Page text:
Maybe you would consider learning how to detect when implicit conversions are in play instead of assuming they're not and growing frustrated?

It seems like it's taking you a *very* long time to figure out what the issue is.  And I've done the same thing, in multiple cases, and it *is* very frustrating, but when I realize that it's something that I could have recognized in advance and greatly sped up my search, I tend to redirect my frustration at myself (and/or view it as a learning opportunity) and if appropriate at the poor documentation of the library.

It takes about five minutes to figure out that an implicit is the issue.  It might take a lot longer than that to figure out how to use it correctly, but it *that* it is a missing implicit shouldn't be mysterious.  First, the error message will probably tell you, but I am not set up to compile Slick and you didn't share the message, so let's say you got some random "diverging implicit expansion" error that was pretty uninformative and comes up pretty often when your types are wrong.
 
Consider the following slick project. 

Users.scala
package persistence.entities

import slick.driver.H2Driver.api._

case class User(id: Long, name: String)

class UserTable(tag: Tag) extends Table[User](tag, "user") {
 
def id = column[Long]("id", O.PrimaryKey, O.AutoInc)

 
def name = column[String]("name")

 
def * = (id, name) <> (User.tupled, User.unapply)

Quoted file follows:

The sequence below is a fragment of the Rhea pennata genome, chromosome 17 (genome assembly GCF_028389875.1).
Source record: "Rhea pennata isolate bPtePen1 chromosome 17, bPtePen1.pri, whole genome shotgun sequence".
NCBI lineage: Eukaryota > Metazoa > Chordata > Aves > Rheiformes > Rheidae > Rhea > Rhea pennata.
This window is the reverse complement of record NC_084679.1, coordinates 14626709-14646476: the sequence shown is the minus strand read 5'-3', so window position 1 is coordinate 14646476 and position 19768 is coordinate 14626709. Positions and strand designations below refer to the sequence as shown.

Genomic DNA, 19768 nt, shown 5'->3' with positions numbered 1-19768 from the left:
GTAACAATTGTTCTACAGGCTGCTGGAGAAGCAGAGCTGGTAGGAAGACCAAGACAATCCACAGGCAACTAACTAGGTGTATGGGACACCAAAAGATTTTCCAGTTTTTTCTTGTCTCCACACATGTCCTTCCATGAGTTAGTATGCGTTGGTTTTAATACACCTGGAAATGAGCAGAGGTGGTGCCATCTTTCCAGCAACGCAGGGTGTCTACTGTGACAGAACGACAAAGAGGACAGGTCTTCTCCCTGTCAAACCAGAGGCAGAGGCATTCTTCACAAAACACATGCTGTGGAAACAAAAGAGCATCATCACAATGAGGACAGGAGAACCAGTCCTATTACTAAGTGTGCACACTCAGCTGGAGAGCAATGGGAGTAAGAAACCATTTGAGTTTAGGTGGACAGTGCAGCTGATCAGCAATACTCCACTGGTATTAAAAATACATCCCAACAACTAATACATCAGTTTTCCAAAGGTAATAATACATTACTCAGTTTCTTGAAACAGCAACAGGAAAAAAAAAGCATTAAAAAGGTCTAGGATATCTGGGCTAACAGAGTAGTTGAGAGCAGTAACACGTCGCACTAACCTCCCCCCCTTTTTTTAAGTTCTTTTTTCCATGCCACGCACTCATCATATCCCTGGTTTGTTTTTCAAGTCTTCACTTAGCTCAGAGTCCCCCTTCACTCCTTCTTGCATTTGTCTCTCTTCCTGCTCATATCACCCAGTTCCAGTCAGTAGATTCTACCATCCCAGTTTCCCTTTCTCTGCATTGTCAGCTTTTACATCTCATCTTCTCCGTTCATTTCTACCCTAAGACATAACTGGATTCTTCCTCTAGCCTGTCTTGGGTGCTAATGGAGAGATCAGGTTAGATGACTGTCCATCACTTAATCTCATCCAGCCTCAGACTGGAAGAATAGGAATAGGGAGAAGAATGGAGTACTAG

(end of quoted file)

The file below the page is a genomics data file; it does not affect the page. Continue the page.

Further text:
}


UsersDAL.scala
package persistence.dal

import persistence.entities.{Tables, User, UserTable}
import slick.jdbc.JdbcProfile
import slick.lifted.Query

import scala.concurrent.Future

trait
UserDAL {
 
def findById(id: Long) : Future[Option[User]]
}


class UserDALImpl(implicit val db: JdbcProfile#Backend#Database) extends UserDAL {
 
override def findById(userId: Long)  = null

 
def foo (userId : Long) = {
    val filter
: Query[UserTable, User, Seq] = Tables.users.filter(_.id == userId)
    db
.run(filter.result)
 
}
}




 
Should be simple right? No. The db.run(filter.result) line does not compile on the result call. OK, time to comb the Slick documentation.

At which point you should realize two things, after no more than five minutes:

  (1) `Query` doesn't have a `result` method
  (2) `db.run` takes a `DBIOAction` type, which isn't a `Query`

So, the docs say the method isn't on the type you've got, and it returns another type that you also haven't got.

So there are two possibilities: `result` is an extension method, or the example isn't for the version you're using.

All right, where *is* the `result` method?  The new Scaladoc (2.12) has a better search function, but the old Scaladoc has little letters under the search box in the top left, and if you click on R you get down to a line that looks like


Hm, `QueryActionExtensionMethodsImpl` sounds just like what we need, doesn't it?

The first one says it returns a JdbcDriver.DriverAction, which we follow and find is a FixedSqlAction which has DBIOAction as a supertype.  Great!  Now, how do we get `QueryActionExtensionMethodsImpl` to work?